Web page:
Lack of successful examples for investment returns and weak corporate governance are key challenges for impact investment in Southeast Asia, according to the latest report by the Global Impact Investing Network.
The GIIS report defines impact investors as a group that seeks positive social or environmental impact through investments while expecting “some financial return”.
In Southeast Asia, the largest impact investment sectors are financial services, energy, and manufacturing. They collectively account for 80% of total impact investments in Southeast Asia, which is mainly from institutional investors.
Since 2007, $904m has been allocated to Southeast Asian impact investment products, the GIIN report said.
The report highlighted that Indonesia, the Philippines, and Vietnam each have relatively mature ecosystems for impact investment and have attracted interest from fund managers, family offices and pension funds.
However, the strategy has a number of obstacles. A key issue is that region lacks examples of success in financial terms to demonstrate to potential investors.
Moreover, from a fund manager’s perspective, Southeast Asia is highly fragmented due to different levels of economic development and government openness to impact investing strategies.
Additionally, institutional investors report that a weak corporate governance culture is a major hurdle in due diligence. Foreign investors engaging in impact investing generally establish a limited local presence in the region, but the lack of transparency requires additional time for decision making.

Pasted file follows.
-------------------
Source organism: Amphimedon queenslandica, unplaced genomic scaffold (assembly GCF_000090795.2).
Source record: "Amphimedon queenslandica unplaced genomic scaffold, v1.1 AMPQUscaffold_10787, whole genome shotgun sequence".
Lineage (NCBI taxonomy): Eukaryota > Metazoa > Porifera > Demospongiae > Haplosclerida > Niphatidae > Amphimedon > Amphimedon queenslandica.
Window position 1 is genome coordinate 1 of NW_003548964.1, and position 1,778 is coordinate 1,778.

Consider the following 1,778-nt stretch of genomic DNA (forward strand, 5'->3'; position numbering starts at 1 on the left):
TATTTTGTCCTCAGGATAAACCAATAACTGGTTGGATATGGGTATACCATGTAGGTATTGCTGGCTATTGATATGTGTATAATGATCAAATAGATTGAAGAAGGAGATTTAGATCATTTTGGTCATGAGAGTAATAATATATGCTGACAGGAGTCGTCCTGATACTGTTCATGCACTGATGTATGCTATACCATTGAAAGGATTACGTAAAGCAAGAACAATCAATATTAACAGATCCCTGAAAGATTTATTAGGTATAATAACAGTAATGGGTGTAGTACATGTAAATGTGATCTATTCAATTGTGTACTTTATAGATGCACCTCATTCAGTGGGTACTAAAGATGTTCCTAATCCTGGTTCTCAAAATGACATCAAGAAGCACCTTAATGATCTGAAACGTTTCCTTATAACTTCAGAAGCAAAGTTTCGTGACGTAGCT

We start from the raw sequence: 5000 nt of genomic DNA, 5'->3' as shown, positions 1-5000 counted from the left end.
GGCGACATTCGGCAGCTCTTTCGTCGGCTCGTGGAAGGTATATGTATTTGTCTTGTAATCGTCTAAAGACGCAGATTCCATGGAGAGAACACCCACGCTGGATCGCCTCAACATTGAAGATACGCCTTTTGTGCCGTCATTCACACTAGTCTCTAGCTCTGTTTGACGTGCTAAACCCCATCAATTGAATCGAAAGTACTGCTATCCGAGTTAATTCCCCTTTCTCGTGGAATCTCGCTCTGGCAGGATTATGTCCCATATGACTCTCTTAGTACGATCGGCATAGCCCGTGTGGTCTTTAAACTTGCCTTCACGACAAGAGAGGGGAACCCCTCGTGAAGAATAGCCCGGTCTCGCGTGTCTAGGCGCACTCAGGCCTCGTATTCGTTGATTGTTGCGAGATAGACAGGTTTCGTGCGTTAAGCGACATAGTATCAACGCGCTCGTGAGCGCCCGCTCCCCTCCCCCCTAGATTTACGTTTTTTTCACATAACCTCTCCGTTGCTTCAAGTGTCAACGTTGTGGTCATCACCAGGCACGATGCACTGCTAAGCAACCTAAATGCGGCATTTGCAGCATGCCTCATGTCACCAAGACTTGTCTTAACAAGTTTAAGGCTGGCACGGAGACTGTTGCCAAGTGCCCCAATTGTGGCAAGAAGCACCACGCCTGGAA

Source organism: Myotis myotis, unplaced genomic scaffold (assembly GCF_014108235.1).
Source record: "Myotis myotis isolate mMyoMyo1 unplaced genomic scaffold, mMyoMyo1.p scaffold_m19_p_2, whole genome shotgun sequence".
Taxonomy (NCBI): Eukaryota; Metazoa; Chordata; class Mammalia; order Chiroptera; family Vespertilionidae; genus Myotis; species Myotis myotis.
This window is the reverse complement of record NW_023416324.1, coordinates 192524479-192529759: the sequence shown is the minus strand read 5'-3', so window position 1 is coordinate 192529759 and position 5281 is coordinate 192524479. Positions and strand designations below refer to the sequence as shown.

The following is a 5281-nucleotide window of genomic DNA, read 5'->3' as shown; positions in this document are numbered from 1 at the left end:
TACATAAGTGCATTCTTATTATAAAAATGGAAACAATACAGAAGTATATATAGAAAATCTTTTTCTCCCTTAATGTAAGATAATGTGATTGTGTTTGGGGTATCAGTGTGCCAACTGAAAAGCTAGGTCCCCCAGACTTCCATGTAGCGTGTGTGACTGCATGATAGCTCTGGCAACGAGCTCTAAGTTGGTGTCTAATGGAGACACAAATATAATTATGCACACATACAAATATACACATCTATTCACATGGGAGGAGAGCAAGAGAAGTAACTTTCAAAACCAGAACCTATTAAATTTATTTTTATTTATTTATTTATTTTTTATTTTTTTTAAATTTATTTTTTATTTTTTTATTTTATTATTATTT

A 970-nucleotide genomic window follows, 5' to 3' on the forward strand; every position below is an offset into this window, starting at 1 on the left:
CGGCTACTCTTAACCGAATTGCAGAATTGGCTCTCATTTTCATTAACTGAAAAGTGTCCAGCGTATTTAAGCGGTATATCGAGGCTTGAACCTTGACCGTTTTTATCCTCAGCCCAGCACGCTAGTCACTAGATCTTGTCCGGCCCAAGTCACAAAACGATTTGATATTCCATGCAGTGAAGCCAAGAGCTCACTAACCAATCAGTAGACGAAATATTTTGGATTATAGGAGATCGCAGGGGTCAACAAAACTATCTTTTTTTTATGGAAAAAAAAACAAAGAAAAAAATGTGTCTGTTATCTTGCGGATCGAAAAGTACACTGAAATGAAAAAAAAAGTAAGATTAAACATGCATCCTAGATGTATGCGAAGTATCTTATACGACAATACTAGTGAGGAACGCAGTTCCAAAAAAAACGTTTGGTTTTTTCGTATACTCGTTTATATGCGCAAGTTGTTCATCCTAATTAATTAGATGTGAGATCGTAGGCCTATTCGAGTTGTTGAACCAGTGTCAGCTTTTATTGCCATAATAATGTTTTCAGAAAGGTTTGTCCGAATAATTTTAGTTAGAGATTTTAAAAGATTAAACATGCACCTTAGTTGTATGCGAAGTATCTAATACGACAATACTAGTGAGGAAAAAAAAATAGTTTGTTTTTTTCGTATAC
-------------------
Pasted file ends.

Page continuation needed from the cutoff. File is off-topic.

In terms of local investors, the concept of impact investing is yet to be widely adopted because locals typically use traditional philanthropy as a tool to achieve social and environmental goals, the report said.
However, the research group found that an interest is gradually developing among local high net worth individuals and families in impact investing. In particular, from the wealthy in Indonesia, the Philippines, and Thailand.
The study also found more investors have increased awareness of strategies addressing gender disparities, yet the figure remains low with only $40m of such investments in Indonesia, the Philippines and Vietnam.
New York-based GIIN aims to advocate impact investing and has 260 members globally. Their members include asset owners, asset managers and investment services providers, such as BNP Paribas’ Impax Asset Management, Deutsche Bank and Allianz Global Investors.
Impact investing market in Southeast Asia between 2007 and 2017
– This article first appeared on ESG Clarity‘s sister site Fund Selector Asia.